Biomimicry refers to design that draws on evolutionary adaptations, often seen in aquatic gear, but also in more high-tech applications such as Janine Benyus's example of peacock feathers for digital displays. At risk of the starting a pointed discussion of the "E" word, designers still have much to learn from nature's uncanny ability to solve problems.
Lately, though, designers have taken to outright zoomorphism, admittedly at the expense of biomimicry's adaptive philosophy, going so far as to design objects that are intended to resemble hypothetical furniture organisms. The results are somewhere between playful and monstrous—and ultimately unnatural, for their mammalian inspiration—as illustrated by these two recent final projects.
First up, Eyal Hirsh's "Pet Stool" is more or less exactly that: a three-legged stool with an enormous plush appendage.The stool is made out of oak wood, a solid yet warm material. The textile leg [extends into] a friendly creature you can play and interact with. Inside the cushion leg there is a solid leg that keeps the stool stable, and allowing it to look mysteriously soft and floating.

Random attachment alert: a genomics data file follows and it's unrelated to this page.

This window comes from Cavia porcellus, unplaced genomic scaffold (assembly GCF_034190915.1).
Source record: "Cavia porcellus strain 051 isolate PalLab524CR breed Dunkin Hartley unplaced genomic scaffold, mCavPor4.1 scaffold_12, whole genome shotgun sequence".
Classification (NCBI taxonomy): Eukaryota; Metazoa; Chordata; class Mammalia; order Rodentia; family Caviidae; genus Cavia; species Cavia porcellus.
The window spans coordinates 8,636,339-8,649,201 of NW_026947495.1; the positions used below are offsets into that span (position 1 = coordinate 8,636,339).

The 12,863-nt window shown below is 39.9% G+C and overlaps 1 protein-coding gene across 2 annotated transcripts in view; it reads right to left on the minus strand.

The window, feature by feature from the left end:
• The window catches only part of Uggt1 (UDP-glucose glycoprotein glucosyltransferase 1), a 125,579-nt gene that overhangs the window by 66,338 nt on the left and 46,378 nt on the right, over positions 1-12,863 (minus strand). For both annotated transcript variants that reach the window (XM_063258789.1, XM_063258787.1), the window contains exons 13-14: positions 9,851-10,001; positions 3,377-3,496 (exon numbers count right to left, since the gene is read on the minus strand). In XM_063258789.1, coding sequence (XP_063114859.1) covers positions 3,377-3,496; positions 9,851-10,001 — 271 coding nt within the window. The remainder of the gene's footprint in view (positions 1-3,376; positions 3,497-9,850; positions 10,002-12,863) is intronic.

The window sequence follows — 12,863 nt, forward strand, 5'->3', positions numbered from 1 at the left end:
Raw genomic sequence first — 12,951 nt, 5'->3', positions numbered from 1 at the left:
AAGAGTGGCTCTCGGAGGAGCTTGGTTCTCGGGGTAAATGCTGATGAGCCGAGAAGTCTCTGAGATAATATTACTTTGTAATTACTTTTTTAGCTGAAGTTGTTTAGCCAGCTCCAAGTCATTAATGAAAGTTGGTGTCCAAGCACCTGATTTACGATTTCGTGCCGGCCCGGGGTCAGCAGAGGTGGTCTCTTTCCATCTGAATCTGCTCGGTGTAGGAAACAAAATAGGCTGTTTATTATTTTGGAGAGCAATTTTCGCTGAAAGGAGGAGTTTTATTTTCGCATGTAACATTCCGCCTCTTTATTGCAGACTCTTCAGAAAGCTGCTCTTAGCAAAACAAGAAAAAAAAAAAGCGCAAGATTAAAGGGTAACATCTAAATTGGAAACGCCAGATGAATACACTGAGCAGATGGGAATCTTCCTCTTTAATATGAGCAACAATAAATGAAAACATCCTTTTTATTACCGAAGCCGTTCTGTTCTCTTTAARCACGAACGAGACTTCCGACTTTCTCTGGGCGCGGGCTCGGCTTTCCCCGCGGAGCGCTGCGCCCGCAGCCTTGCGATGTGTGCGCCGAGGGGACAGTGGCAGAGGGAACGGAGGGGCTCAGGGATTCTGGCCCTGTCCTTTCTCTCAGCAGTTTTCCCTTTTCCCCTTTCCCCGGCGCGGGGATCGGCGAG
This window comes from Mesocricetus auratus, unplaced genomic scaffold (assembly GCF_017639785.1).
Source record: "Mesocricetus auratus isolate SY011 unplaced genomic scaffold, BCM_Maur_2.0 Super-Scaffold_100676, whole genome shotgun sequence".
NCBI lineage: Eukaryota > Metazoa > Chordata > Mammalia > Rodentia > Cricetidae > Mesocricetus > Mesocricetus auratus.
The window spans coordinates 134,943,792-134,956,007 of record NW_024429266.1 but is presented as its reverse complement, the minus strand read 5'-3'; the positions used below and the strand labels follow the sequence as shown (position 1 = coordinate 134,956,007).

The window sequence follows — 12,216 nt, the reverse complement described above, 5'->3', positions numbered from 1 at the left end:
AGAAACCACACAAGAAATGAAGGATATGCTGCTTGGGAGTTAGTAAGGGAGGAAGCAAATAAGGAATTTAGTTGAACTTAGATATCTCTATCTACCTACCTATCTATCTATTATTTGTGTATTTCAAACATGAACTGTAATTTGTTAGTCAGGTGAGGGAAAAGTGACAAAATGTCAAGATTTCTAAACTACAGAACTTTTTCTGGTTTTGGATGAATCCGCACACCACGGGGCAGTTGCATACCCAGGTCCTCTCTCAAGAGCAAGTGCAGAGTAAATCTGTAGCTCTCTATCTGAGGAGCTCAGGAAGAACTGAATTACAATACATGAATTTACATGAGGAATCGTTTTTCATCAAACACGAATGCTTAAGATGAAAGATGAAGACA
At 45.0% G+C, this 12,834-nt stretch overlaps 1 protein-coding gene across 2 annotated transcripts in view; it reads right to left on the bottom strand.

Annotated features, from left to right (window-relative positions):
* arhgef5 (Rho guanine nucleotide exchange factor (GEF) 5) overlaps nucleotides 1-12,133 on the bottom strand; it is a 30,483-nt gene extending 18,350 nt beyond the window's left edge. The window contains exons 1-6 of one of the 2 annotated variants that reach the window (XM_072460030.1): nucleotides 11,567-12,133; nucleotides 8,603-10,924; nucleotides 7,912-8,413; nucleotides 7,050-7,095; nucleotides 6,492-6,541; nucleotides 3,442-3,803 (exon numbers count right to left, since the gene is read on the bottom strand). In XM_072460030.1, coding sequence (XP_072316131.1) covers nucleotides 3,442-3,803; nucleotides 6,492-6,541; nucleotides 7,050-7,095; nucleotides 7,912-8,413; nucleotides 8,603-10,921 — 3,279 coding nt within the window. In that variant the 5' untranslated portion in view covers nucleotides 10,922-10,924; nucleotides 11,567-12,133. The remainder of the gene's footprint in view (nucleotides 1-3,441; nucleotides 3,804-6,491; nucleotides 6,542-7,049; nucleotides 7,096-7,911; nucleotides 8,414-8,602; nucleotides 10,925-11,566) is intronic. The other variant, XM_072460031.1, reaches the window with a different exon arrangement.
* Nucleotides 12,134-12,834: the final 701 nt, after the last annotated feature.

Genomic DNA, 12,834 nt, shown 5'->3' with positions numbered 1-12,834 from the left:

Alternately, the length of overstuffed tubing evokes an enlarged internal organ... and I can't help but note their 'family resemblance" to Kawamura Ganjavian's (infamous) "Ostrich."
Meanwhile, Naama Arbel's "Light Creatures" are rather more grotesque, not least for their homely felt exteriors and prominent nipple. The dimmable light lies at the heart of each critter exaggerates these traits.
I designed five "Light Creatures" from felt and silicone, which come to life (turned on) by touch, by stretching their silicone nipple. The principle is that the nipple is attached to electronic system with dimming, and as much as you pull the nipple, that's how much light you get.
Bizarre though they may be, there is also something quite fantastical about Arbel's menagerie, as though they really might come to life...
Perhaps most curious of all, Hirsh and Arbel presented their projects at Israel's Shenkar College nad Seminar Ha Kibutzim, respectively. Far be it for me to conjecture as to whether there are greater cultural or sociopolitical forces at work behind this coincidence...